In a recent post, I explained how Xcel maneuvers around the 2 percent annual rate cap on green energy spending. In a nutshell, the utility avoids the rate cap with accounting tricks that function to underestimate the cost of renewable energy and overestimate the cost convention energy. Thus, Xcel suppresses the annual “incremental cost” of green energy, which is subject to the rate cap, by millions of dollars.
Unfortunately, Xcel’s green energy cost accounting is even more suspect that I had originally thought. That’s because the Public Utilities Commission, in Decision No C09-0990, allows Xcel to “lock down” ongoing incremental costs of renewable energy sources for five years after they are obtained. As a result, the budgeting tricks adumbrated above (and explained in detail here) are “locked in” for half a decade.
Absent this loophole, each year the PUC would review the actual ongoing costs of green energy; with it, the PUC essentially takes Xcel at its word. To riff on a popular phrase, the PUC’s approach is to “trust, but don’t verify.”
In addition to being cost-effective—even by solar power’s expensive standards—Xcel’s controversial Solar*Rewards subsidy program is also regressive. That is, it’s a subsidy for the rich, borne disproportionately by the poor.
Elsewhere, I discuss how Solar*Rewards program, a far-too-generous subsidy for the installation of solar photovoltaic panels, became a political hot potato in Colorado (for a detailed primer, see here; for more accessible explanations, see here or here). Suffice it to say, Xcel is seeking to curtail solar subsidies, because they cost a lot of money but produce only a little electricity. To wit, Xcel ratepayers are expected to this year pay almost 4 percent of their bills (about $100 million) on the Solar*Rewards program, in order to obtain about half a percent of its electricity. That’s a bad deal.
But it’s actually worse than a bad deal. That’s because solar panels, like electric cars, are almost exclusively the play-things of the well-off. Even after the (roughly) $10,000 ratepayer subsidy, a Solar*Rewards applicant must pony up another $10,000 to pay for the other half of what it costs to install the panels. Only the upper class has this sort of money to put to something as frivolous as solar panels.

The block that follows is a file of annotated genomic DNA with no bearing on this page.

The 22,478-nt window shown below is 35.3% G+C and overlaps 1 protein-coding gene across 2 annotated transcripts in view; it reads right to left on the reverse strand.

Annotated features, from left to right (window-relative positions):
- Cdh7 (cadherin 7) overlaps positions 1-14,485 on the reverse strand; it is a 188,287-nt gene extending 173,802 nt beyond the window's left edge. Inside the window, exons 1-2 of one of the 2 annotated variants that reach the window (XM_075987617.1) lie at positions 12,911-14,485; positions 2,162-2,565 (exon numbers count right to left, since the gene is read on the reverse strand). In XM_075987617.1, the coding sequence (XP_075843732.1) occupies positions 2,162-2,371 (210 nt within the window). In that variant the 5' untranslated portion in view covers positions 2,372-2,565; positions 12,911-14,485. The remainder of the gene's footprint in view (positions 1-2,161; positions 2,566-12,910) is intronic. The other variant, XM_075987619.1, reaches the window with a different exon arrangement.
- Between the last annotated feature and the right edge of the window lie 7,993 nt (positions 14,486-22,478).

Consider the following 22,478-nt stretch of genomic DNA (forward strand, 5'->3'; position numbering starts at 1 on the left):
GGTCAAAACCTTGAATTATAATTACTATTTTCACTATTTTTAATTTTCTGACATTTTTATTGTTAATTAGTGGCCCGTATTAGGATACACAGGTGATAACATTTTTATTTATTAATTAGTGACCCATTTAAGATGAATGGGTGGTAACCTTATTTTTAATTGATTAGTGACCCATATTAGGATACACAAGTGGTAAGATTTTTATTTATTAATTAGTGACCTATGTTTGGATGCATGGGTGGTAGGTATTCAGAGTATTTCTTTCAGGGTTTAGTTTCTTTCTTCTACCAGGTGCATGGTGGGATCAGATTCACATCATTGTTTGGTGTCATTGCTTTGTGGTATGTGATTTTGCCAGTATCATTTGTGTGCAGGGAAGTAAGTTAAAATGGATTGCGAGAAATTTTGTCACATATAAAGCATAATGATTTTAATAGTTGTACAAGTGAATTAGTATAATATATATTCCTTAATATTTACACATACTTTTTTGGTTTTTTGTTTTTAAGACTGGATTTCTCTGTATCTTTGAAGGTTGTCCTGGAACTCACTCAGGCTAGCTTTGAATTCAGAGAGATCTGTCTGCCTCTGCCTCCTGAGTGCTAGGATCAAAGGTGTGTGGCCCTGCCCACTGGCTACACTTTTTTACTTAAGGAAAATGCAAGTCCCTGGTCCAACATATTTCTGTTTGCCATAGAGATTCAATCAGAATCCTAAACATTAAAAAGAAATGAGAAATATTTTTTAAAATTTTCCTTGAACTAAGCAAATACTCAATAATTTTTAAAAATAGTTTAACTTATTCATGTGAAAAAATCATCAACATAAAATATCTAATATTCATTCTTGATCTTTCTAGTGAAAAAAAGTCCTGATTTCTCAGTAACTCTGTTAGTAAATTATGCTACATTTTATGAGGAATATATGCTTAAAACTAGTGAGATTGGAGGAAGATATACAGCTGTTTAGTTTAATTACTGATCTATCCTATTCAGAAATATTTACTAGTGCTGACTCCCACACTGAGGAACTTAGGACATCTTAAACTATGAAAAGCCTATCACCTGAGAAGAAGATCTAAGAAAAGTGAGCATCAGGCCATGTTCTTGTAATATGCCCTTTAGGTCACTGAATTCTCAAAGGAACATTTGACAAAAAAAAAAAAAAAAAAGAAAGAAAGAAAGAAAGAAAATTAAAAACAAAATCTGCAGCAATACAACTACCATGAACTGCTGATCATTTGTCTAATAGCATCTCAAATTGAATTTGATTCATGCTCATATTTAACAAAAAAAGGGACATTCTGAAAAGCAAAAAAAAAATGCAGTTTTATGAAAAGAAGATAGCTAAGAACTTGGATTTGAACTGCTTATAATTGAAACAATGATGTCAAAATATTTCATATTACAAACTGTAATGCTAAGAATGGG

Under Colorado’s Renewable Electricity Standard, investor-owned utilities in Colorado must generate 12 percent of their electricity from renewable energy this year. The requirement was 5 percent last year. By 2020, it is 30 percent.
Renewable energy sources like wind and solar cost more than conventional energy sources like coal and gas, but Colorado lawmakers sought to protect ratepayers by limiting the annual retail rate impact of the green energy mandate to 2 percent of a customer’s bill.
Elsewhere, I’ve described how Xcel has avoided the rate impact limit to date. However, the on-going Solar*Rewards imbroglio presents significant new questions about the permeability of the green energy cost controls.
At 11:00 AM this morning, the PUC will take up Docket No. 11A-135E, “In the Matter of the Application of Public Service Company of Colorado for Approval of a Reduction in the Standard Rebate Offer.” In less lawyerly terms, the hearing is on Xcel’s request to lower solar subsidies. The issue is a political hot-potato in Colorado, having been the subject of protests in front of the capital last Friday, and a General Assembly hearing two days ago.
I explain in detail the context of today’s PUC deliberations here, and I provide commentary on the matter here. In a nutshell, Xcel is seeking permission to reduce its Solar*Rewards program, a solar panel installation subsidy, because it has become a money pit. This year, for example, the Solar*Rewards program will cost Xcel ratepayers almost 4 percent of their bill, for .3 percent of their electricity. Xcel suspended the program on February 17, a day after it filed its request to the PUC.